In this week’s paper version of Unfair Park, we discuss Mayor Tom’s plans to build the convention center hotel despite what voters may say at the polls in May. And council member Mitchell Rasansky continues to express his disgust regarding Leppert’s tactics, telling Unfair Park it’s “not right” to be spending money on the hotel and a convention center expansion before the referendum. The council, save for Vonciel Jones Hill, voted moments ago to move forward with spending $4 million on the hotel and to begin construction on April Fool's Day, no kidding.
“This guy’s got chutzpah. He doesn’t give a darn about the citizens of Dallas,” Rasansky says, referring to Leppert. “It’s damn the torpedoes, full-speed ahead.”
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Rasansky recalls a time when former Dallas Mayor Bob Folsom made a “smart move” when he stopped plans on a multistory building near Belt Line Road and the Dallas North Tollway because of a downturn in the market -- even though piers were drilled and concrete had been poured. “Leppert’s not going to do that,” he says. “It’s a résumé-building tool for whatever he has on his agenda.”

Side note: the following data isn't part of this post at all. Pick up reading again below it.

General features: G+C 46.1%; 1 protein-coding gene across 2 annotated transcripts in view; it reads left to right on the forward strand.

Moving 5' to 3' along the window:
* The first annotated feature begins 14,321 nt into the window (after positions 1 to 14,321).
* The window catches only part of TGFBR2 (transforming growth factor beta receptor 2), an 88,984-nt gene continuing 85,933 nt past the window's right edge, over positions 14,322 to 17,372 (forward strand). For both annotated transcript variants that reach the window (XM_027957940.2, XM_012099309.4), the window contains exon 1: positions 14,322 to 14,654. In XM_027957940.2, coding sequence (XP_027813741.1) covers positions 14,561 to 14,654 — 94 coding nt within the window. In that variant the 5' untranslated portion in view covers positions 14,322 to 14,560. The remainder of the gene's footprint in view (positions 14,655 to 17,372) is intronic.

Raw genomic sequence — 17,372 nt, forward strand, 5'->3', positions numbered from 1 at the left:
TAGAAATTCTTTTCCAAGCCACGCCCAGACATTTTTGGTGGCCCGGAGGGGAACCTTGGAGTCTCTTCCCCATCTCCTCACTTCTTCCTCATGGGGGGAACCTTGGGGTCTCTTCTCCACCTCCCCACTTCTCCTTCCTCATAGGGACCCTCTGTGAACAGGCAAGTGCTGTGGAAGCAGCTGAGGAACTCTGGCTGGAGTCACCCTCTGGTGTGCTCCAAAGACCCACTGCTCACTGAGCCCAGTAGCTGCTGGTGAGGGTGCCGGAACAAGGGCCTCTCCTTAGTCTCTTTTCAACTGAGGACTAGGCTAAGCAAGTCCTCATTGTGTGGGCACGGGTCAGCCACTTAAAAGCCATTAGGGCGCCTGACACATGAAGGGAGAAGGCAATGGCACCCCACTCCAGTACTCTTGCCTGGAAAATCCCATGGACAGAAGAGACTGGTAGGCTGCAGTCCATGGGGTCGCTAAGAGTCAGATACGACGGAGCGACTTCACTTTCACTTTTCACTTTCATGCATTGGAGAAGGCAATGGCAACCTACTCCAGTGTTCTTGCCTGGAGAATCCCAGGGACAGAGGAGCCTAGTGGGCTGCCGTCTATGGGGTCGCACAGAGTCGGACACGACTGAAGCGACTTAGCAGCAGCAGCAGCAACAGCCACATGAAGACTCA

As he nears the end of his time on the city council, Rasansky is getting more candid, especially about the mayor, whom he supported in the mayoral election. He’s quick to point out that Leppert was associated with what has been labeled the largest bank failure in U.S. history as a board member for Washington Mutual, citing Mayor Tom’s quote from a September 11 story in The Dallas Morning News when he commented on the status of WaMu by saying, “The feeling is that there's sufficient capital and good things ahead." Because Leppert was on the bank’s board of directors and audit committee, Rasansky says he should have known what was about to happen.
“There could be some fraud. I’m not saying it of WaMu. I’m not saying that at all,” Rasansky says. “But I know people whom the government accused of not following policy and procedure, and it determined [that] as bank directors, they are personally liable.”